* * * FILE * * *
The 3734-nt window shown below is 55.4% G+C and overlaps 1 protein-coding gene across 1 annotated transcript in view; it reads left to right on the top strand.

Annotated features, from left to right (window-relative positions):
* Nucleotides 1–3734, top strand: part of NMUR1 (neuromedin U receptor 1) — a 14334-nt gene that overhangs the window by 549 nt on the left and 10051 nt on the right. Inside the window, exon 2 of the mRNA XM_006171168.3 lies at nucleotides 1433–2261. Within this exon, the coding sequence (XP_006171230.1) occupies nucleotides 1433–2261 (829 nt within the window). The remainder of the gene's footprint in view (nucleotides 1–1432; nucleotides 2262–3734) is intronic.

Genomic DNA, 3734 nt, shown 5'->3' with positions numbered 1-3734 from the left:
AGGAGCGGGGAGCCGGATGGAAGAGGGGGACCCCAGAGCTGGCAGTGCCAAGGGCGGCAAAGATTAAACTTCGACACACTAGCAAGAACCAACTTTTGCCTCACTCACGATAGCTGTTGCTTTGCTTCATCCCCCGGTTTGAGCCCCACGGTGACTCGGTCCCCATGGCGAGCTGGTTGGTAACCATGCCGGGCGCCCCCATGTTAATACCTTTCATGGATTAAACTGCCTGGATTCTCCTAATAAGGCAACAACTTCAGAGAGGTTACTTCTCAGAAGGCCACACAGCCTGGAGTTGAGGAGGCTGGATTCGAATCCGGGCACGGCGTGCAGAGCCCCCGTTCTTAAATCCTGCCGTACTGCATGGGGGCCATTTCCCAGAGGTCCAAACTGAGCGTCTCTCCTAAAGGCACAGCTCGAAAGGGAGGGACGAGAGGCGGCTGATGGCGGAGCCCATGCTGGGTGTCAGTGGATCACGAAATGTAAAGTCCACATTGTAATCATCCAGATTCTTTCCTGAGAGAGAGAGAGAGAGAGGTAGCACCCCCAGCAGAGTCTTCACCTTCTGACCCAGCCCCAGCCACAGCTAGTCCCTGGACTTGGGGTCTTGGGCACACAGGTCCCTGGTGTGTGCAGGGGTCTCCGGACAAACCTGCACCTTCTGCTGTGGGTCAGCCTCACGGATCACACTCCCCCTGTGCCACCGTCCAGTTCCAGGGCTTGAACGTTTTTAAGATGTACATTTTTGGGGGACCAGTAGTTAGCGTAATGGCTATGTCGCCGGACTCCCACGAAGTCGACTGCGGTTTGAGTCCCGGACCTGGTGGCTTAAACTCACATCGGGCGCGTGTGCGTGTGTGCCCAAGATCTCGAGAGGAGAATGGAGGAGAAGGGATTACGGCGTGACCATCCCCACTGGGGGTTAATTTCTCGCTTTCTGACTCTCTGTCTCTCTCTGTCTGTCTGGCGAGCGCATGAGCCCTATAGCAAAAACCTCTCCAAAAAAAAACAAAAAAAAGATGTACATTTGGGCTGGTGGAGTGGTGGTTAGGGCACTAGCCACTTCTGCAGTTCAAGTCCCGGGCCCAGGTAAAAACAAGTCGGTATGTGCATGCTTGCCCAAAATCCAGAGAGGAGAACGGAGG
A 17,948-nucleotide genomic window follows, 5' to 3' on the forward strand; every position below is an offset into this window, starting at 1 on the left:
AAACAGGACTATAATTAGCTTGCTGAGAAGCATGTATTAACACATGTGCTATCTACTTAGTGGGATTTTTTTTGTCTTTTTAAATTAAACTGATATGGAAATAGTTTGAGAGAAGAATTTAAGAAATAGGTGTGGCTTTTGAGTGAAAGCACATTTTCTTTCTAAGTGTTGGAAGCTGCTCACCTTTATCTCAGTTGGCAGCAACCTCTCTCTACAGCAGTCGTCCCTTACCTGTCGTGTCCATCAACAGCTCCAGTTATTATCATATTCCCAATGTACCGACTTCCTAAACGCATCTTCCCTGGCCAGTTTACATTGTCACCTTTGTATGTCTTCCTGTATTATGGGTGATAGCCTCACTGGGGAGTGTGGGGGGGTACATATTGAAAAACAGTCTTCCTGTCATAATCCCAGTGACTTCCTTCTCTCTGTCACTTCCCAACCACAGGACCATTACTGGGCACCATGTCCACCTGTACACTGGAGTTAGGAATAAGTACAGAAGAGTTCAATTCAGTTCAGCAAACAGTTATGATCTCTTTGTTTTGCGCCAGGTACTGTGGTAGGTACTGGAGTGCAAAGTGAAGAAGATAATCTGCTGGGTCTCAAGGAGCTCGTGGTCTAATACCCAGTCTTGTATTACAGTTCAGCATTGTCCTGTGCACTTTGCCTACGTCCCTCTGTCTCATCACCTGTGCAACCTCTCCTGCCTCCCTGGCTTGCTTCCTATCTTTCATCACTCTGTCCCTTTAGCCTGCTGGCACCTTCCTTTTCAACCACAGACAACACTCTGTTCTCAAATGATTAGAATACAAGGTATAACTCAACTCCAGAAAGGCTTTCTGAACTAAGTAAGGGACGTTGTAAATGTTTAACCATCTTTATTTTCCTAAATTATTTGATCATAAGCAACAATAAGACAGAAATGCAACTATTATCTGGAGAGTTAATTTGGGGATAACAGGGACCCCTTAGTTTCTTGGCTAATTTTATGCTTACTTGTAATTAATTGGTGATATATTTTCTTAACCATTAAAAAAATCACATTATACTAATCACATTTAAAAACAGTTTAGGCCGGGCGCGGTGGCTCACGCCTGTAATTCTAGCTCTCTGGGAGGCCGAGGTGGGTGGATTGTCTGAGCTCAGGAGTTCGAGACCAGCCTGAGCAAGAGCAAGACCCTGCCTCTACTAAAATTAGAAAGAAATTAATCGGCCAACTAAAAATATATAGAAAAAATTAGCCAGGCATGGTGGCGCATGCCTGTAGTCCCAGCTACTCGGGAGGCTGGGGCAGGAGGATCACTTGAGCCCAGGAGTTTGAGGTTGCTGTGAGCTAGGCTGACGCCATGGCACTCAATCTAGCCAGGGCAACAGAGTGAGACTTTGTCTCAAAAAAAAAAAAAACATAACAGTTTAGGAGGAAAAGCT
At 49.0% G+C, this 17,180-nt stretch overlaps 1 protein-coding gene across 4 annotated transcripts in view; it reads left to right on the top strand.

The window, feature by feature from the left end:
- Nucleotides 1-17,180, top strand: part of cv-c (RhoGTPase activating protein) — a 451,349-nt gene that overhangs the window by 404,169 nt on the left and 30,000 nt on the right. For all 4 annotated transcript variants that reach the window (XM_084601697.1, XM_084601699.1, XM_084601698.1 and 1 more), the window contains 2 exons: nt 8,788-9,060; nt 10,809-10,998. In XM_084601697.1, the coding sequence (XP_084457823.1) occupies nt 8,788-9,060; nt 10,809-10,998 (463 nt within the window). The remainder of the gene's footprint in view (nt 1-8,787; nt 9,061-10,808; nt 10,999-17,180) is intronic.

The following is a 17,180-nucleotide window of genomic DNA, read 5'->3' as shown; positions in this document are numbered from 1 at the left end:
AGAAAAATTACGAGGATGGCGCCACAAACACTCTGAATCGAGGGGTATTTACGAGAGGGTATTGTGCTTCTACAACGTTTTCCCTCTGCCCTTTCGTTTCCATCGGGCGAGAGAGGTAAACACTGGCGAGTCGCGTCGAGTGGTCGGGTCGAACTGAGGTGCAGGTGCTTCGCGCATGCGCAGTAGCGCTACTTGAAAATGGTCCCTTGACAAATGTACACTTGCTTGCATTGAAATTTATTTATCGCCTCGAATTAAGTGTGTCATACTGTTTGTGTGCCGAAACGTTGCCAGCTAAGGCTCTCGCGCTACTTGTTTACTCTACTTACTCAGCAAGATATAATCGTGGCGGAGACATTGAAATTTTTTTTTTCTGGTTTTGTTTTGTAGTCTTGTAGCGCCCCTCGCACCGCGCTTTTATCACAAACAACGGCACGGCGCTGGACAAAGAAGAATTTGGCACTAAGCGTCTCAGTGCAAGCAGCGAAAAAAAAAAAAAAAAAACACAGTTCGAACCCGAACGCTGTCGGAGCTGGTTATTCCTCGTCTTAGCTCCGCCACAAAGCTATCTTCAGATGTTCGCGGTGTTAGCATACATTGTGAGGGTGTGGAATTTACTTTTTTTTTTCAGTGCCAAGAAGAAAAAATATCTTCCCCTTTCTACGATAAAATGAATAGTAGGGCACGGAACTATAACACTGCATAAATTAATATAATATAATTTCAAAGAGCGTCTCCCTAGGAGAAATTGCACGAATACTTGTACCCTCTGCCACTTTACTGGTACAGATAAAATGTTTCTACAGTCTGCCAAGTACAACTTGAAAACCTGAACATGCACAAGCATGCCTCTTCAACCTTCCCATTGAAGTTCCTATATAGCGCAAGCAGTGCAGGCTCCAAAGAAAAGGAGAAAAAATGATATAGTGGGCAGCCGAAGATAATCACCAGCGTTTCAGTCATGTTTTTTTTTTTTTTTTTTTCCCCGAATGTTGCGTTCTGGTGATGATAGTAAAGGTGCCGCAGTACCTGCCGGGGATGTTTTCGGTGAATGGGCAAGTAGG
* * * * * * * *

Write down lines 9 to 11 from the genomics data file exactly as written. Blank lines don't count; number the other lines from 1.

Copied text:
The window, feature by feature from the left end:
- Nucleotides 1-17,180, top strand: part of cv-c (RhoGTPase activating protein) — a 451,349-nt gene that overhangs the window by 404,169 nt on the left and 30,000 nt on the right. For all 4 annotated transcript variants that reach the window (XM_084601697.1, XM_084601699.1, XM_084601698.1 and 1 more), the window contains 2 exons: nt 8,788-9,060; nt 10,809-10,998. In XM_084601697.1, the coding sequence (XP_084457823.1) occupies nt 8,788-9,060; nt 10,809-10,998 (463 nt within the window). The remainder of the gene's footprint in view (nt 1-8,787; nt 9,061-10,808; nt 10,999-17,180) is intronic.

The following is a 17,180-nucleotide window of genomic DNA, read 5'->3' as shown; positions in this document are numbered from 1 at the left end: